Halford guitarist and Guitar World columnist Metal Mike Chlasciak will release his new single — "Hell No! — next Tuesday, May 22. However, he's streaming the song on his website and is sharing it with GuitarWorld.com readers. You can check it out below.
While doing my metal guitar workshops one of the topics that I hear a lot about is the art of tackling the ability to play lead guitar. I often hear guitarists tell me that they want to know how they can begin to play a bit more lead in their band. They are interested in sharpening their skills, but they seem afraid and un-sure of how to dive in. Often they feel that there is an invisible wall stopping them. They just don’t know.
As much as I love guitar parts built from fast and hyper-syncopated power-chord figures, some of the heaviest riffs I’ve ever heard are built from single-note patterns alone. Legendary metal bands such as Metallica and Megadeth, as well as relatively newer groups like Children of Bodom, At the Gates and In Flames, have used crushing single-note riffs as the centerpieces of their most powerful songs. In this month’s column, I’d like to focus on how to construct interesting, heavy and deceptively complex single-note riffs.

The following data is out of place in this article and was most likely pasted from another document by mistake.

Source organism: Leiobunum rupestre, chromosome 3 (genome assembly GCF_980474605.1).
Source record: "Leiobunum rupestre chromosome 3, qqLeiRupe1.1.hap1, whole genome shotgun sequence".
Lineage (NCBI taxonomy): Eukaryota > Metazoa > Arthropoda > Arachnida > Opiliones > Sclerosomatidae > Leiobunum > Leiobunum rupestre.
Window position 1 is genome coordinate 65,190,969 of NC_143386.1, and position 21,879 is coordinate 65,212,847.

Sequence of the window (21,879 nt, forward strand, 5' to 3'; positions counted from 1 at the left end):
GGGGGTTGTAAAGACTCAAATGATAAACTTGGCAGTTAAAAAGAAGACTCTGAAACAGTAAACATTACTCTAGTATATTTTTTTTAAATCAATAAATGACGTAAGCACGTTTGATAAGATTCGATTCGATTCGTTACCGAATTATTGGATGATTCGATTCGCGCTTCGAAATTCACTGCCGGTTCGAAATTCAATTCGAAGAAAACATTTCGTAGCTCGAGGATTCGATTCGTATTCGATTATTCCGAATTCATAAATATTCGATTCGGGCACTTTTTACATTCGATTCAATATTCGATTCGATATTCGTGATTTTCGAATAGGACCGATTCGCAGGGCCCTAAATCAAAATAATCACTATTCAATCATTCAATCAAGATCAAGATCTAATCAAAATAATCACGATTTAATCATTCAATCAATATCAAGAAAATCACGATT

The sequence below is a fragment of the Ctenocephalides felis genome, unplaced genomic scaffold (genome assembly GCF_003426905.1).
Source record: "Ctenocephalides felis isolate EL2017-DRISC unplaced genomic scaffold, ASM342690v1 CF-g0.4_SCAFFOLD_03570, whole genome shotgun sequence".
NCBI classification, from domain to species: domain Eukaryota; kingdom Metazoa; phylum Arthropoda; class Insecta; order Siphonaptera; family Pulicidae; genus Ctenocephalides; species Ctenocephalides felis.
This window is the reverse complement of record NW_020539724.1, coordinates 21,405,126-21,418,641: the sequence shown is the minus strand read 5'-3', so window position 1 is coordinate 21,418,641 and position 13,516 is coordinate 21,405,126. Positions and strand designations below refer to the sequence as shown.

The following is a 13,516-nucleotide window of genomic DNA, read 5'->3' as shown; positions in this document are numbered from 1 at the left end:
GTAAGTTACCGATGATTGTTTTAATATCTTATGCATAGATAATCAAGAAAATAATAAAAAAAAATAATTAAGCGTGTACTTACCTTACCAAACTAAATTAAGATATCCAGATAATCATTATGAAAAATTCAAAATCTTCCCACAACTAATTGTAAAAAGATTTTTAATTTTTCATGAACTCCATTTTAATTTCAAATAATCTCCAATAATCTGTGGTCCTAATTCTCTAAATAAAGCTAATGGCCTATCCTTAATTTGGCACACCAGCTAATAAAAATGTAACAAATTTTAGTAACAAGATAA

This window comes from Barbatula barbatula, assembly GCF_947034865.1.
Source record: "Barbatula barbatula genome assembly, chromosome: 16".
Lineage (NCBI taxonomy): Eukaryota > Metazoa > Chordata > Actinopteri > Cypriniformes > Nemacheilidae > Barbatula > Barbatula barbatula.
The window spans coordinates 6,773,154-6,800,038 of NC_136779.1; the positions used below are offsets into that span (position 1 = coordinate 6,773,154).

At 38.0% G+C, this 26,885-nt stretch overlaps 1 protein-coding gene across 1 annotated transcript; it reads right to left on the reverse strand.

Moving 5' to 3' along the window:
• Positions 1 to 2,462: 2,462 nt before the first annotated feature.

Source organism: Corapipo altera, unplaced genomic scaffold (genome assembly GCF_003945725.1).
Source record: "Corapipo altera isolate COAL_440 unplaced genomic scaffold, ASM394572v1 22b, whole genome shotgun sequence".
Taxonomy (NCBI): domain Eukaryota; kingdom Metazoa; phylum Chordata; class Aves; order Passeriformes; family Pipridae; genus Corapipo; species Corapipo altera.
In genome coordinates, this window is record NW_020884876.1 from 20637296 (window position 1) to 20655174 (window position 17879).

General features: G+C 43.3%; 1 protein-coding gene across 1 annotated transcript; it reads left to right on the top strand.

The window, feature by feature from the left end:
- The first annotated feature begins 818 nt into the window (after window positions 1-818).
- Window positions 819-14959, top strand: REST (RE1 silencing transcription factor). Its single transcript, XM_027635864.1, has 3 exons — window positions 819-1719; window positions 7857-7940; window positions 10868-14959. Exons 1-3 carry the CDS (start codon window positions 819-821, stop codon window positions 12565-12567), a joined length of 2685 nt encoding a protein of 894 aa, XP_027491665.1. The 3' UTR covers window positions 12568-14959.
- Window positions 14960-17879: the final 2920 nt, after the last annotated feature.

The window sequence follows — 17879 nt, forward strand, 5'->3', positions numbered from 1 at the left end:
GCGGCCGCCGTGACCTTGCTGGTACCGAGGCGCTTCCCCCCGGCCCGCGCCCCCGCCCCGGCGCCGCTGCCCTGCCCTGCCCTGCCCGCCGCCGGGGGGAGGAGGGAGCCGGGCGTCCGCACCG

For guitar players, quality cables are sometimes an overlooked item. We are always looking to buy the best guitar, the best amp and the best-sounding pedals we can afford. Then, once we got $3K invested in our gear, we go out and connect everything with cheap guitar cables. The truth is, guitar and speaker cables matter -- a lot.
This month's "Metal For Life" shows you how to utilize a metal approach when playing classical-style themes. Classical music -- being used as an umbrella term to cover the Classical, Romantic and Baroque periods -- has been a major influence on heavy metal, particularly after the arrival of the "neoclassical shred" movement in the '80s.